Latest migration statistics
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Net migration continues to add to the population of the UK.

According to the latest report from the Office of National Statistics, an estimated 283,000 more people came to the UK with an intention to stay 12 months or more than left the UK in the year ending September 2018.

While this figure has remained stable for months it is of course far above the government’s longstanding net migration target of ‘tens of thousands’.

Over the 12 month period, 627,000 people arrived in the UK (immigration) and 345,000 people left the UK (emigration).

Jay Lindop, Director of the Centre for International Migration said:

‘Decisions to migrate are complex and a person’s decision to move to or from the UK will always be influenced by a range of factors, including work, study and family reasons.

‘Different patterns for EU and non-EU migration have emerged since mid-2016, when the EU referendum vote took place.

‘Due to increasing numbers arriving for work and study, non-EU net migration is now at the highest level since 2004.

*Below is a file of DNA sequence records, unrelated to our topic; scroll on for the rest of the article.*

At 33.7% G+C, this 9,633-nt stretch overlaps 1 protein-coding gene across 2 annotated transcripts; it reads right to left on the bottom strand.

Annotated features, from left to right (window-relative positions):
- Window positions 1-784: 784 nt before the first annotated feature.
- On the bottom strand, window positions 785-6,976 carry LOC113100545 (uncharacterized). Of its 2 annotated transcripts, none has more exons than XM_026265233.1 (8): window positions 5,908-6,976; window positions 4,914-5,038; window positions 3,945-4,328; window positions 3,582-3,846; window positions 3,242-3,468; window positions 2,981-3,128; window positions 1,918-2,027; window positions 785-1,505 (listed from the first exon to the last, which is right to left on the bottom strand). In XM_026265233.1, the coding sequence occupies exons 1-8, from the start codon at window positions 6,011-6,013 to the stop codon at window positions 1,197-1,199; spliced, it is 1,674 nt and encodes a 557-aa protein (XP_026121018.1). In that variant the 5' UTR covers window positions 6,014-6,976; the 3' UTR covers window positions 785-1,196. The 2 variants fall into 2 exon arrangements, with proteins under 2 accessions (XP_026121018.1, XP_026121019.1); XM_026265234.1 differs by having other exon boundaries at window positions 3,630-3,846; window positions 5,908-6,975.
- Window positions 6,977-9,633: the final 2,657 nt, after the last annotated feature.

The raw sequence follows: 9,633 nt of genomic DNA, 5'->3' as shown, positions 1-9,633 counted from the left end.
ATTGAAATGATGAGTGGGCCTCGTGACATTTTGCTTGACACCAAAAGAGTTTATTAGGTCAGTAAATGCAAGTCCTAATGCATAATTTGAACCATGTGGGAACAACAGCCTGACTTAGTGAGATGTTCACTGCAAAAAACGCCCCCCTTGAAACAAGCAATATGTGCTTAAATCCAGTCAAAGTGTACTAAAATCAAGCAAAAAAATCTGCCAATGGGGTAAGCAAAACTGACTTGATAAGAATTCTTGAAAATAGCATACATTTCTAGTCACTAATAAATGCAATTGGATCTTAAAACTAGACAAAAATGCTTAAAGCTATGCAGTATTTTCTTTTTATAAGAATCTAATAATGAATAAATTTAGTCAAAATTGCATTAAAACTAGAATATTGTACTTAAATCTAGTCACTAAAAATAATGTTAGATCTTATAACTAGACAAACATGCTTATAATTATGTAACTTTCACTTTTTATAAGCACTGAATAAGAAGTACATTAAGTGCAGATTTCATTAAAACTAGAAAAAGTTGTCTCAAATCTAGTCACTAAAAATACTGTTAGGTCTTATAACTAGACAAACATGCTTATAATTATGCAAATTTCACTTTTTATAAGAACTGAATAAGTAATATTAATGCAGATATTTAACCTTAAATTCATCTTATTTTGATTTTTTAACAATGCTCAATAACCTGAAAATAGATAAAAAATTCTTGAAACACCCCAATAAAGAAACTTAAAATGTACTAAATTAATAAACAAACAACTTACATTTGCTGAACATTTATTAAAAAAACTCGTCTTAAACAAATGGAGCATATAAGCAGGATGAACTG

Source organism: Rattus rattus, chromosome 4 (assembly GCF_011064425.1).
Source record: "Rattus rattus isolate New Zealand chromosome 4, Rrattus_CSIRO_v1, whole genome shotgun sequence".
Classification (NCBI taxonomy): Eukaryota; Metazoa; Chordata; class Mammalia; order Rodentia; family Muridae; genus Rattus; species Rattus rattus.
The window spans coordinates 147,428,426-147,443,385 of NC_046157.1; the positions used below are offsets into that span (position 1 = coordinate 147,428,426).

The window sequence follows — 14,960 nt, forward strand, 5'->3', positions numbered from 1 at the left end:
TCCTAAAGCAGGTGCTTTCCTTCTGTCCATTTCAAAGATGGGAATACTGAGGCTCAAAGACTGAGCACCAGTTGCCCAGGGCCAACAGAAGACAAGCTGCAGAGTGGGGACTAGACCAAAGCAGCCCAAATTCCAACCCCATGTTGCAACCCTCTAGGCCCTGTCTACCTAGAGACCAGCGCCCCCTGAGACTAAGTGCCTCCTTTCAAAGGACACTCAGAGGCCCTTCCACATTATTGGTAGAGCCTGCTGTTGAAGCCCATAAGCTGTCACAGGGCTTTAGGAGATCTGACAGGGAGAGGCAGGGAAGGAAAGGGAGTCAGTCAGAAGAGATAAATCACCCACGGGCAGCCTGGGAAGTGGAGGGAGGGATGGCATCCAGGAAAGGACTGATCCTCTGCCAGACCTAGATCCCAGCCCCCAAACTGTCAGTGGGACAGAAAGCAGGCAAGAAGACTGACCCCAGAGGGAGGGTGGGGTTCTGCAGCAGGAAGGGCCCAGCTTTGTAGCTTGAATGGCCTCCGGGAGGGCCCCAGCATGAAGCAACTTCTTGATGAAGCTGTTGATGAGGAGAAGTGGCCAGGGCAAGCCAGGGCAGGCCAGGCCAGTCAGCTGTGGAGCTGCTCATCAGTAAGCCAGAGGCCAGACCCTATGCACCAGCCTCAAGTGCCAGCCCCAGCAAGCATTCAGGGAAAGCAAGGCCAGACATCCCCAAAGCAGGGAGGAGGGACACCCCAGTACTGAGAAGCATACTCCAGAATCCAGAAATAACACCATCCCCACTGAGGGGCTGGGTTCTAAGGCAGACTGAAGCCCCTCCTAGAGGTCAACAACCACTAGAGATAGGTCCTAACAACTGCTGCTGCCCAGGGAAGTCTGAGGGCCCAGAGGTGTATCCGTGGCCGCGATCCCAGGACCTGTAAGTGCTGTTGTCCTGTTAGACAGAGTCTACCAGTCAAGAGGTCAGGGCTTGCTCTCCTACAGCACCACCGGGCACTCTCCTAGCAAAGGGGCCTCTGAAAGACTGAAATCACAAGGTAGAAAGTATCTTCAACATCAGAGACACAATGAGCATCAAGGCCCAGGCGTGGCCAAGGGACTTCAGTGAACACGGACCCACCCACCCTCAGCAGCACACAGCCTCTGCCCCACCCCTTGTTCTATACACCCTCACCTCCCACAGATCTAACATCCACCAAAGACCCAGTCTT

‘In contrast, EU net migration, while still adding to the population as a whole, has fallen to a level last seen in 2009.’

In particular, the information shows that more people from Central and Eastern Europe  – for example Poland – are leaving than arriving.

While EU migration is falling, the level of non-EU students is at its highest since 2011*. Conversely, non-EU net migration is at its highest since 2004*. This increase has been driven by a rise in migration for both work and study purposes.

Other points of interest include the overall amount of passengers arriving into the UK increased to 142.8 million, the highest on record. It is estimated that the majority are British, EEA and Swiss travellers, however the number of Chinese nationals entering the country increased by 11% in this period.*

*Please note estimates relate to the year ending December 2018. Image: Tony Hisgett/Flickr

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